The following quote is from Jeff Bezos, Founder of Amazon and one of the richest men in the world:
“I very frequently get the question: ‘What’s going to change in the next 10 years?’ And that is a very interesting question; it’s a very common one. I almost never get the question: ‘What’s not going to change in the next 10 years?’ And I submit to you that that second question is actually the more important of the two — because you can build a business strategy around the things that are stable in time. … [I]n our retail business, we know that customers want low prices, and I know that’s going to be true 10 years from now. They want fast delivery; they want vast selection. It’s impossible to imagine a future 10 years from now where a customer comes up and says, ‘Jeff I love Amazon; I just wish the prices were a little higher,’ [or] ‘I love Amazon; I just wish you’d deliver a little more slowly.’ Impossible. And so the effort we put into those things, spinning those things up, we know the energy we put into it today will still be paying off dividends for our customers 10 years from now. When you have something that you know is true, even over the long term, you can afford to put a lot of energy into it.”
When starting World Poetry Open Mic in late 2012, we (and by that, I mean J Todd Underhill (who is no longer on the show), JT Gunter, and myself) focused on what would make the show a great experience for the listener. We weren't developing the show for any reasons of self gratification or ego-based nonsense. We weren't even developing the show based on the technology that we had available, which caused a few problems. The focus was entirely on creating something that wouldn't change. Something that we could do for the next 25 years.
Now, in March of 2018 as I record this, we have moved through multiple iterations of the show, eventually leaving our original radio station deal and going independent, and more. We've moved segments around, changed the rules several times, yet have always held fast to what won't change. Our goal has always been the same: to create a welcoming and fun community where poets can interact and share their work with each other. Everything else has been used to achieve that goal.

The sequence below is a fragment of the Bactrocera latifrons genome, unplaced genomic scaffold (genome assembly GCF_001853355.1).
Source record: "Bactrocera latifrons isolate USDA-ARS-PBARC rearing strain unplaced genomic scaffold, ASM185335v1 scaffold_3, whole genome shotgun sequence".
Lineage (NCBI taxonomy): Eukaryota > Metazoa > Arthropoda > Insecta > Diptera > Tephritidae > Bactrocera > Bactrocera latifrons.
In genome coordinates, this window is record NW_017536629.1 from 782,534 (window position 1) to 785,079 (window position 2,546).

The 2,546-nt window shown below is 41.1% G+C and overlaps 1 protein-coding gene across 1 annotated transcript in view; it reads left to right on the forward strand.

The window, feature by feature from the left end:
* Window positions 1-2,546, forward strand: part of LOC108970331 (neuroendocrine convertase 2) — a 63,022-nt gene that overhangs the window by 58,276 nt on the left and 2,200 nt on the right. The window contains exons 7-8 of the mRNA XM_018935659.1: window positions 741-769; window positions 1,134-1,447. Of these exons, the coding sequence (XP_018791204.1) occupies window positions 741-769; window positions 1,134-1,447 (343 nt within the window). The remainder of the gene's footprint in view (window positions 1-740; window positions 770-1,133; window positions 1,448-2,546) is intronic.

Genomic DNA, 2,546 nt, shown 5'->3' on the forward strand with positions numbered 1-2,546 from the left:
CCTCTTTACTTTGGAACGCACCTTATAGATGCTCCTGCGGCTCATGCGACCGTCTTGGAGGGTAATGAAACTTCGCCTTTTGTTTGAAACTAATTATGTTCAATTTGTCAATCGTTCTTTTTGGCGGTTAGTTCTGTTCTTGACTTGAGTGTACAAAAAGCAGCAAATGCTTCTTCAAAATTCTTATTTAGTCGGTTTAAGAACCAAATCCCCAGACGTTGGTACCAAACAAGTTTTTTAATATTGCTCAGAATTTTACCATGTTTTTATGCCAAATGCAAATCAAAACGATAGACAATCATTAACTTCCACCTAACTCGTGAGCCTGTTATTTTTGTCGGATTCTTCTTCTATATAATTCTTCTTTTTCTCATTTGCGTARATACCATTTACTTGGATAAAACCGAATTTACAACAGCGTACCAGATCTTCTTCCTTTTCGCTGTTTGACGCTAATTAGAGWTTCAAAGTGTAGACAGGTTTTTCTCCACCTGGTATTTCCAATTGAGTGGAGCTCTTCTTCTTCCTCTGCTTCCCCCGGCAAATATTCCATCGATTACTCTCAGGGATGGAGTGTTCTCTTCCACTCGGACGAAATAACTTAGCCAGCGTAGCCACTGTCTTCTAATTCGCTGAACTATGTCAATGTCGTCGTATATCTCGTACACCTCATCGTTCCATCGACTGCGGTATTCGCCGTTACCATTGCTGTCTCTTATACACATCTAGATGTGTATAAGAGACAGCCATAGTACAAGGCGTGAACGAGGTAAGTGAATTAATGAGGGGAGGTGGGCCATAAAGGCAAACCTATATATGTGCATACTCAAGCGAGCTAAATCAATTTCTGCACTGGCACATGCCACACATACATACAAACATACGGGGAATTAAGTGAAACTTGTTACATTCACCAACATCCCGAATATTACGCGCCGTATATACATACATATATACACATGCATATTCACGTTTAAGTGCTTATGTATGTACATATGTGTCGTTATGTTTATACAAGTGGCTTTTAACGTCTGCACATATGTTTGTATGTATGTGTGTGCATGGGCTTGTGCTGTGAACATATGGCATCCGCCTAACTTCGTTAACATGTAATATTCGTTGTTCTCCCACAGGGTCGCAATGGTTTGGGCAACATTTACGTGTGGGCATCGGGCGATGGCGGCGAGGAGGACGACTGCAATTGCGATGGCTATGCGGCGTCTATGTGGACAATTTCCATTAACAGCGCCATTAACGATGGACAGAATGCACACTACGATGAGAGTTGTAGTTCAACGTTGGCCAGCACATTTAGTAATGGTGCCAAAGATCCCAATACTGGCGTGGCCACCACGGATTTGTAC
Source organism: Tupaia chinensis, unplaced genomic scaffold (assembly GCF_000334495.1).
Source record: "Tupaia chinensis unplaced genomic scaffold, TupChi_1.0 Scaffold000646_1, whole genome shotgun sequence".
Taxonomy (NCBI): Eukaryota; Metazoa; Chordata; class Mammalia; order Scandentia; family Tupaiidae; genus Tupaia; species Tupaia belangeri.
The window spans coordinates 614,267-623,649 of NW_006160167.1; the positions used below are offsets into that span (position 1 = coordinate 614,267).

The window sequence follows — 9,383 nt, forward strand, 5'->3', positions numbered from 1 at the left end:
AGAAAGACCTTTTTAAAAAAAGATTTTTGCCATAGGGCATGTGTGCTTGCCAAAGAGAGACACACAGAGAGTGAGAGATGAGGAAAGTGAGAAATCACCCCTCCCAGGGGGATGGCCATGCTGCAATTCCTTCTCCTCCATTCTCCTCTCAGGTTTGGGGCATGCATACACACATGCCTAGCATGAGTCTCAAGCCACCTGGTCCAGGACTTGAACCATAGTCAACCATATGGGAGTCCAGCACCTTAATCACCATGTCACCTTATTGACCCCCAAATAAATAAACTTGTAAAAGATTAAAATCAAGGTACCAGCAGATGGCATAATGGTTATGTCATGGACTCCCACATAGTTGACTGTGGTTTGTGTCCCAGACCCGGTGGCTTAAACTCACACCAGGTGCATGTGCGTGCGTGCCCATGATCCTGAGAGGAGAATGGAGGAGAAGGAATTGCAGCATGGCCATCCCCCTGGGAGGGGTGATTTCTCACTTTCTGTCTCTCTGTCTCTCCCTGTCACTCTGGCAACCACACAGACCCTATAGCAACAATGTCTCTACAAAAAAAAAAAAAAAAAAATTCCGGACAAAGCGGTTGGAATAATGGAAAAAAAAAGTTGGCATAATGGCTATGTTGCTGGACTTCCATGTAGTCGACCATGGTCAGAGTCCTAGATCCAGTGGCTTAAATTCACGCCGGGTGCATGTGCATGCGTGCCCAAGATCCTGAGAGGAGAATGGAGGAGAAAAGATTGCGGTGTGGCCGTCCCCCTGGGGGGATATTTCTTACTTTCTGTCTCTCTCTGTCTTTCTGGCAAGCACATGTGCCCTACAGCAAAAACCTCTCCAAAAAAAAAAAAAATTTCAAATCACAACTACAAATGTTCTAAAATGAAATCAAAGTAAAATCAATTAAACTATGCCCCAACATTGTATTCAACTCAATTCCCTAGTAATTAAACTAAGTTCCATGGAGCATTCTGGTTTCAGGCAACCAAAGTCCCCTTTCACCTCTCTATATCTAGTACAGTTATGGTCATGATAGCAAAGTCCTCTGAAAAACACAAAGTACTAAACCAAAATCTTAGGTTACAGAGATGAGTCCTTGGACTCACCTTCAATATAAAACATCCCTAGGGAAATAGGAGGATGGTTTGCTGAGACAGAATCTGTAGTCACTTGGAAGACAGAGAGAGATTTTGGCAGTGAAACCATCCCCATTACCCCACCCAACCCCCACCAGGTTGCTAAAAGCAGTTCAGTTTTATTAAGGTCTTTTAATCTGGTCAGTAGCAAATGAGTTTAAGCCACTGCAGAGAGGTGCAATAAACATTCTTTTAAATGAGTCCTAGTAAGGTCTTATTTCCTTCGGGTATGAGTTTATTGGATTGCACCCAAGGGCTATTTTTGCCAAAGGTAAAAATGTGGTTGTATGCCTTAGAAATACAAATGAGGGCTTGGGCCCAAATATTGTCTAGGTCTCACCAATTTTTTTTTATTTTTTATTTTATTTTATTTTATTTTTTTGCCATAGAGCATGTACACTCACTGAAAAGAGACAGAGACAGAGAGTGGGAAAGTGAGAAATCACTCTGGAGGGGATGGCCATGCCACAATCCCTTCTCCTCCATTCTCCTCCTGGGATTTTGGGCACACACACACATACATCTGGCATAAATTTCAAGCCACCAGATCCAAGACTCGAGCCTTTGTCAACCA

Dan Sullivan, entrepreneur and founder of Strategic Coach, often speaks of making a 25 year commitment part of taking on any new endeavor. One, the gravity of the decision seems to loom larges in front of you, making easy and blithe paths harder to say "yes" to, but it also has the effect of changing how you think about your commitment itself.
How differently would you conduct your life if you were to make a 25 year commitment to the path you are on? What might you remove from life? What would you add?
Focus on what won't change, not the transitory and short term gains that so many follow. This has fundamentally changed my life and I'm willing to bet that, if employed in your own, a similar effect will show itself.